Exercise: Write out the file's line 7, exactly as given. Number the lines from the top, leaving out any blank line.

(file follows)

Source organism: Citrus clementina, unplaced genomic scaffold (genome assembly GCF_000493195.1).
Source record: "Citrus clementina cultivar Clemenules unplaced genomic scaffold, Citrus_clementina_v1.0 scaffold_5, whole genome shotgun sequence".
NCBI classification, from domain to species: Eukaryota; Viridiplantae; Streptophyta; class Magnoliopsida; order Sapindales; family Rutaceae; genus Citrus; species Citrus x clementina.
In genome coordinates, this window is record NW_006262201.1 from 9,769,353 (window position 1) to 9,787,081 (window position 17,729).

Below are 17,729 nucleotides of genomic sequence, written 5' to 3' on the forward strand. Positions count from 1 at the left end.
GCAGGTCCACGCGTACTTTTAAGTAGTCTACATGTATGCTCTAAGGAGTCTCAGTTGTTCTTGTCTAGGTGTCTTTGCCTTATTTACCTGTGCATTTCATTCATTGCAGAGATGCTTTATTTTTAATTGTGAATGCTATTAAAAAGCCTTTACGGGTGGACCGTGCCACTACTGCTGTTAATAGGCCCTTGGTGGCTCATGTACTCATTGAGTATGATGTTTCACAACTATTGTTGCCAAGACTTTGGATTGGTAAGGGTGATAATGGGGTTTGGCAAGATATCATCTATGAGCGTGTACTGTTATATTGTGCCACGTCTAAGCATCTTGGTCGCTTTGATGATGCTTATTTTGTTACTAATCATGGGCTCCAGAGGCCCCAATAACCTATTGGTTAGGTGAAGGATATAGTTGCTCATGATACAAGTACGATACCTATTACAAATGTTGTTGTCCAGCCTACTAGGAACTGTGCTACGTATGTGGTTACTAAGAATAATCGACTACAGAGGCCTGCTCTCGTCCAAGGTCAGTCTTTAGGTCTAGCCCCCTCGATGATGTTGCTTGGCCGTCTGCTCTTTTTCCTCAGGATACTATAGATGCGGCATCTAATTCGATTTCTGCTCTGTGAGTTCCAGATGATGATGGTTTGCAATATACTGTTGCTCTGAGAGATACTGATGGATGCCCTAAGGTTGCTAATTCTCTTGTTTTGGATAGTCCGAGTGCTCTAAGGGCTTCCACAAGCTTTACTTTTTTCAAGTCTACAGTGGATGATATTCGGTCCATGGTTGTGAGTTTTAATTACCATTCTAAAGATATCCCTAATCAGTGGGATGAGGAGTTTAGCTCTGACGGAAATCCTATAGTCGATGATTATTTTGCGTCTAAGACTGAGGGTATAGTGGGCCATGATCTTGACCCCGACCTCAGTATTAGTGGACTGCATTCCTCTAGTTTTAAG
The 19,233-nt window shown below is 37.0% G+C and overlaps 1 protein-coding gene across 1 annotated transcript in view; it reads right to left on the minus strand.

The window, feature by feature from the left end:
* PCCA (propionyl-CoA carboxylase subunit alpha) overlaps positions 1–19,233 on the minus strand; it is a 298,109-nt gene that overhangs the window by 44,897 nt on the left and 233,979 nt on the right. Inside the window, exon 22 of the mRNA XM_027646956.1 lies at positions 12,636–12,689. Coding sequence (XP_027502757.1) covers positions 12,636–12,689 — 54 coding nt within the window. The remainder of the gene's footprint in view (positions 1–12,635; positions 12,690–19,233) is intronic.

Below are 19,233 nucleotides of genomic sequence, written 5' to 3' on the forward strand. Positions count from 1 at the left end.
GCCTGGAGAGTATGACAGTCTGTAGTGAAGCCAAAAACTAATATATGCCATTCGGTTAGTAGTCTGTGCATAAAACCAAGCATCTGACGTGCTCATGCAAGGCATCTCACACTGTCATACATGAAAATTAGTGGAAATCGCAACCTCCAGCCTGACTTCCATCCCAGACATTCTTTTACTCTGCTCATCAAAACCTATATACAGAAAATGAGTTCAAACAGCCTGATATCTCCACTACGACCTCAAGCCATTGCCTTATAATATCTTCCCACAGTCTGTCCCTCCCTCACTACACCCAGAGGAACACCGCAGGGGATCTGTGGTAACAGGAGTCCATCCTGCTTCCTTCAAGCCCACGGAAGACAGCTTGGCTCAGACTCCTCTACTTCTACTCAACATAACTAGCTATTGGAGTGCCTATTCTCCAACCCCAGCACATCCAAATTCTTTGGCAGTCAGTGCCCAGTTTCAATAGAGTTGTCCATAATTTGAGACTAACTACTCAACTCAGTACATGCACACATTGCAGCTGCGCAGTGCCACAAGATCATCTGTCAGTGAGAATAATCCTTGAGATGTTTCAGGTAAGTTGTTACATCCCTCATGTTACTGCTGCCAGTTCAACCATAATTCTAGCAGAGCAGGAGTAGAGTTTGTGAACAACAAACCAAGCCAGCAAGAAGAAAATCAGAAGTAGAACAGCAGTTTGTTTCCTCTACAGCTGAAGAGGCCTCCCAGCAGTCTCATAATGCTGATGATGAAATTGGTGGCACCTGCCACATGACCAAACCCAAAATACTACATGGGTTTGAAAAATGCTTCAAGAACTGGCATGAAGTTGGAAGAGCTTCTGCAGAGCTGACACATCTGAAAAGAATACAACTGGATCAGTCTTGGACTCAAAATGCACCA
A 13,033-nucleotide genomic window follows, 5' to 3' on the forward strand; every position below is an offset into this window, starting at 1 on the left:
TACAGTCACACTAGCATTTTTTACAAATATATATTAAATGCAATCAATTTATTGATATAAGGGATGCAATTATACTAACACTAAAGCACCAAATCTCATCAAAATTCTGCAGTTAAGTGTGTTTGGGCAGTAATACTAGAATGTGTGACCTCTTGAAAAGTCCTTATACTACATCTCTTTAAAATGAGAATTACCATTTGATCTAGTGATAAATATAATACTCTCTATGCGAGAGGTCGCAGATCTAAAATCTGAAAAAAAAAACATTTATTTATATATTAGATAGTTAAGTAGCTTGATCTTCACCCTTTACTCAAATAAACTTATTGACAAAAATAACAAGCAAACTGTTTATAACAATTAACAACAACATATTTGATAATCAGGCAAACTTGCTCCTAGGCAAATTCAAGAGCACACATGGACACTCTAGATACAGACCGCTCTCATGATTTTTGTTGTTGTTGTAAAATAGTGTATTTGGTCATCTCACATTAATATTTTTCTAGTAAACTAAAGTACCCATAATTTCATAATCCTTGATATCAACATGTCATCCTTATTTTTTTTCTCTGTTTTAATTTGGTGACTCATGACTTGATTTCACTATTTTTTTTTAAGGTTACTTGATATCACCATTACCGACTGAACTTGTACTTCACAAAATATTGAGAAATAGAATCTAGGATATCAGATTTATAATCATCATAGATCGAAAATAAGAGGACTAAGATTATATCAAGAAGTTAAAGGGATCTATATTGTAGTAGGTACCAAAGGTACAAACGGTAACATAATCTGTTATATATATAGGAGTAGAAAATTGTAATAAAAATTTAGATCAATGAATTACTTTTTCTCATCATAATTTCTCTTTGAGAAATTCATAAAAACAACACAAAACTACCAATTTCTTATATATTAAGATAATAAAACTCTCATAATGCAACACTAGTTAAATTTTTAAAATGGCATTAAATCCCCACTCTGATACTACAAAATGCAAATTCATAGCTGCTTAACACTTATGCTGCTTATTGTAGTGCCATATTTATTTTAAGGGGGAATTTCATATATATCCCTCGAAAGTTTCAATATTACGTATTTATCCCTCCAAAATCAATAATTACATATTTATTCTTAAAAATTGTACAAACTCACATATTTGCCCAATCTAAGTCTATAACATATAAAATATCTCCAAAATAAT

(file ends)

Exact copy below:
The 19,233-nt window shown below is 37.0% G+C and overlaps 1 protein-coding gene across 1 annotated transcript in view; it reads right to left on the minus strand.